Sudden Voices is a project led by Ben Morris, who is returning to music after a hiatus of more than fifteen years. Ben previously served time in Union Wireless, a London-based post\kraut\experimental-rock band who meandered their way through the late 1990s with a constantly evolving line-up of musicians.
A couple of albums were recorded, the first at London’s renowned analogue paradise Toe Rag Studios, the second with Toby Robinson (CAN, Derek Bailey, etc). Both albums were released by Elefant Records, kindly reviewed in the music press of the day, and maybe even listened to by a few people. It was hard to tell back then.
By the early 2000s real life intervened and they had gone their separate ways, some to musical destinations as diverse as noise poetry-mongers Map 71 and folk-rock unit-shifters Bellowhead, others to “proper jobs” and overwhelmed parenthood.
Despite this Ben didn’t completely abandon music and spent many of the intervening years tinkering with vintage organs and singing in choirs. This informs much of the work on Sudden Voices, where choral arrangements fight for attention with repetitive grooves and acoustic instruments, combining into a warm organic psychedelia. Songs are written through improvisation with a fixed set of organic instruments, helping to give the songs an experimental feel without sacrificing a melodic edge or sense of coherence.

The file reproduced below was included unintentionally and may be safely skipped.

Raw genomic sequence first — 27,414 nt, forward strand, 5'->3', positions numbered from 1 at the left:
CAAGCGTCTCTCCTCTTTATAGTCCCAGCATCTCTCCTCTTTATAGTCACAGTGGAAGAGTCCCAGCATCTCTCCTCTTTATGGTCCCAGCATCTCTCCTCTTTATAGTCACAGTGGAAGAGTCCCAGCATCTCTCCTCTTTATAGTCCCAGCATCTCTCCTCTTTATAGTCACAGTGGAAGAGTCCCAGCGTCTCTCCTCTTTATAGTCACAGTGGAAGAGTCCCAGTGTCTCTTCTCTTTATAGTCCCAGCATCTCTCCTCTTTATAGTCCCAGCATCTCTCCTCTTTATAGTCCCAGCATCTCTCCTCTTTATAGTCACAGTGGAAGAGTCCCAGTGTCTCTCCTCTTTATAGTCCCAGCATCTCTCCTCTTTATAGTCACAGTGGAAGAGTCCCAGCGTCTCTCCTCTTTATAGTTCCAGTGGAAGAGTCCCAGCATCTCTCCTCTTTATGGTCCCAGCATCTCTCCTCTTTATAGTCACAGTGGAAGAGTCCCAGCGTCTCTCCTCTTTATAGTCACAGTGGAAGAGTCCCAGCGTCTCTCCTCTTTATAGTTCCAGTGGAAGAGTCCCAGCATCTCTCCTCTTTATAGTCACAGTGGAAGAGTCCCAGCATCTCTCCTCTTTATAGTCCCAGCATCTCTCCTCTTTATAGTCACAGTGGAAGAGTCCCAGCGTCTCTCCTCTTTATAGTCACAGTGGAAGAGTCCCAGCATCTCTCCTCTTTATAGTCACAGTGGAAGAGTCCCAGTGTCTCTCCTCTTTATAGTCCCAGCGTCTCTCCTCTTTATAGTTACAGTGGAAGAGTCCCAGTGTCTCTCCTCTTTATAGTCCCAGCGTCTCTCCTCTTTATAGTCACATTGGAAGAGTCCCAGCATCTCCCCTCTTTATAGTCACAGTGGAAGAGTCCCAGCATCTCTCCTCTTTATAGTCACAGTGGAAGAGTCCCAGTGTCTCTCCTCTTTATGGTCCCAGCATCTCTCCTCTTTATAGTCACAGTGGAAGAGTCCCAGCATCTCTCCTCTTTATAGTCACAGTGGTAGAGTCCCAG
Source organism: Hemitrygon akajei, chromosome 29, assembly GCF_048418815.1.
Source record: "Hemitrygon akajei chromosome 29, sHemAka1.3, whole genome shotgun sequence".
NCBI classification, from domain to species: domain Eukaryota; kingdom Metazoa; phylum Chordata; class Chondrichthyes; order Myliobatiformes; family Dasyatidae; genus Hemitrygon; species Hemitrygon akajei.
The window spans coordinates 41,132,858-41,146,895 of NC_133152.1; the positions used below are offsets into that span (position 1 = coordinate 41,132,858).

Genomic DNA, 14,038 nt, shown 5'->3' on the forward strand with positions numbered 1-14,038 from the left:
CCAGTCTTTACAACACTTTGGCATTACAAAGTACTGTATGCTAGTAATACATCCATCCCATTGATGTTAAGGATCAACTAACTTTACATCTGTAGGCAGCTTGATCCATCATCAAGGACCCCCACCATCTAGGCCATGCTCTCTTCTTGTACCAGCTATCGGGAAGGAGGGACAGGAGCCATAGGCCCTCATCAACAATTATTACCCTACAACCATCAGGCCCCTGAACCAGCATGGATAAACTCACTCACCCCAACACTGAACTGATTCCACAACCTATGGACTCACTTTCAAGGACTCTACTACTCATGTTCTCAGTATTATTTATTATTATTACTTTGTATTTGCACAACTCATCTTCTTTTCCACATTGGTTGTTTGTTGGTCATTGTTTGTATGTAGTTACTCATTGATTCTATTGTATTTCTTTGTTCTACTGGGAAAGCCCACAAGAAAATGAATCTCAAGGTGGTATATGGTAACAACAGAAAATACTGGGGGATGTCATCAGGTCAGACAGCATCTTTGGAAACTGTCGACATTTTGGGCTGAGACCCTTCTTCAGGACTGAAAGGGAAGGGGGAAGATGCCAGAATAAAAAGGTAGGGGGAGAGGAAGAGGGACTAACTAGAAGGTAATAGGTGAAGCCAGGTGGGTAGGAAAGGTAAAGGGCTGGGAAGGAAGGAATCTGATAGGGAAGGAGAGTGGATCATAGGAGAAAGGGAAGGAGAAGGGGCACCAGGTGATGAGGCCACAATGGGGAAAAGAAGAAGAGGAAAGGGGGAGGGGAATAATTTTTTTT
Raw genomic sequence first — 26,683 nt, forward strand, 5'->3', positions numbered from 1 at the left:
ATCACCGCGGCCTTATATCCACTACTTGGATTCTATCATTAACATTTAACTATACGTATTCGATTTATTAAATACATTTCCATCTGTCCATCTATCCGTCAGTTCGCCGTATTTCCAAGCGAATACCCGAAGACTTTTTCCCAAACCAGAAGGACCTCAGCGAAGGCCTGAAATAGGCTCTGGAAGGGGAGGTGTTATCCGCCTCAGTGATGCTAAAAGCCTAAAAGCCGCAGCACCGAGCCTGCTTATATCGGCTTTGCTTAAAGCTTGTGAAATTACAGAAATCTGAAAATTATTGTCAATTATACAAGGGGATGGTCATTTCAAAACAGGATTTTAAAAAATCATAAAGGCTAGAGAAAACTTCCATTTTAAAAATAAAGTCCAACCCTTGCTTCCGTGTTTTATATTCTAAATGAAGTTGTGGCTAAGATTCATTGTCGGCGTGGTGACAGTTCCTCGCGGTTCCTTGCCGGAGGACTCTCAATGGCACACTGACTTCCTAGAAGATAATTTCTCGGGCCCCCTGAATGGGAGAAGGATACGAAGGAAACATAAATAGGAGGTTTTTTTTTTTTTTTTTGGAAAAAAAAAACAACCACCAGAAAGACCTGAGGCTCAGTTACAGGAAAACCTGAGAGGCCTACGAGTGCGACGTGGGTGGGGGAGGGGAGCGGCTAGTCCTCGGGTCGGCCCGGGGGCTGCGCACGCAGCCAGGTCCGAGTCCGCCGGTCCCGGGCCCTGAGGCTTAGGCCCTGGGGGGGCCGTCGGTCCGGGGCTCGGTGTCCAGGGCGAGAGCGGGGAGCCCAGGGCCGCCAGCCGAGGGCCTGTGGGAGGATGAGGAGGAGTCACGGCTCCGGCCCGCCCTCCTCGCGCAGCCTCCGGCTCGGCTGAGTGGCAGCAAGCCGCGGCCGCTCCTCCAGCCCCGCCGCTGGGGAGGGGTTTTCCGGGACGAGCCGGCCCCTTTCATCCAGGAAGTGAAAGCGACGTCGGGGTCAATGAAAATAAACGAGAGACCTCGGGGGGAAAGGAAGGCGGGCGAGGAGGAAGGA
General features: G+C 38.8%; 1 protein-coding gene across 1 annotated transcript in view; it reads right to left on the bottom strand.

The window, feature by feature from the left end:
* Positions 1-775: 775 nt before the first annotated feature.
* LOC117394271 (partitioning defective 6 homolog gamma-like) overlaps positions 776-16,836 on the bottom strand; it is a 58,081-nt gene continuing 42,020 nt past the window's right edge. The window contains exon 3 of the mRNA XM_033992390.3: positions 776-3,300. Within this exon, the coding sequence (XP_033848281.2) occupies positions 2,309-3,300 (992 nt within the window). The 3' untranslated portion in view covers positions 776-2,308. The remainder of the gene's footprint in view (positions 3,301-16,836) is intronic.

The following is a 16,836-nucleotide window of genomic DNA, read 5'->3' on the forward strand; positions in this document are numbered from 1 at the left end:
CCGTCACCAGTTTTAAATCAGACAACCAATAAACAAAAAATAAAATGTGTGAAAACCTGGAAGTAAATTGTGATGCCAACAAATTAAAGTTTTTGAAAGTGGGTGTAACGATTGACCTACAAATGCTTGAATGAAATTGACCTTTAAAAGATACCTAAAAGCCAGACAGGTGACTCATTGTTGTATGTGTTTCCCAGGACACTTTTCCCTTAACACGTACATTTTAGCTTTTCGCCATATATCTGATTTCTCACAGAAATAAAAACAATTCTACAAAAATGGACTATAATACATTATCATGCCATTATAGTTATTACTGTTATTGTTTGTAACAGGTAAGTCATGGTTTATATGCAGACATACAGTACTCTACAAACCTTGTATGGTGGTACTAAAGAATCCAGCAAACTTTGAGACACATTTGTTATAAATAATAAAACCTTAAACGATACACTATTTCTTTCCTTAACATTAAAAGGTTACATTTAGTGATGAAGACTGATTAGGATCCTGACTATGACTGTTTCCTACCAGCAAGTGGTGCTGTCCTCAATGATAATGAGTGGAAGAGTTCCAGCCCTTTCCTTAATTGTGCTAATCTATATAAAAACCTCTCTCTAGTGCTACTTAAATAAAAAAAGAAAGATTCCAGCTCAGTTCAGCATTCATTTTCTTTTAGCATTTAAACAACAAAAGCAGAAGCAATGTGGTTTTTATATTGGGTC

Influences range from the metronomic groove of krautrock, through to the space jazz of “Bitches Brew”, via a clear fondness for the Velvet Underground, Suicide, Talk Talk, and the Fall. The results are shot through with a DIY work ethic and low-fi sensibility, as well as an ear for a good tune.
MILK AND HONEY
Milk and Honey is typical of this approach, with a shuffling groove propels the song through a rich, analogue psychedelia that rises and falls in distinct swells. It is a song about regretting wasted time, a feeling that only gets worse as you get older – i.e. “all those longer days and shorter years”. Ultimately, you can find resolution and a way forwards, but only if you are prepared to adjust to the reality of your changing circumstances.
The accompanying video was also created by Morris and explores animated graphics inspired by post-war designers such as Josef Müller-Brockmann, Armin Hofmann, and Saul Bass. The video has a vintage, analogue feel to it, with the VHS glitching creating the sense of something that has been languishing in a vault for decades.
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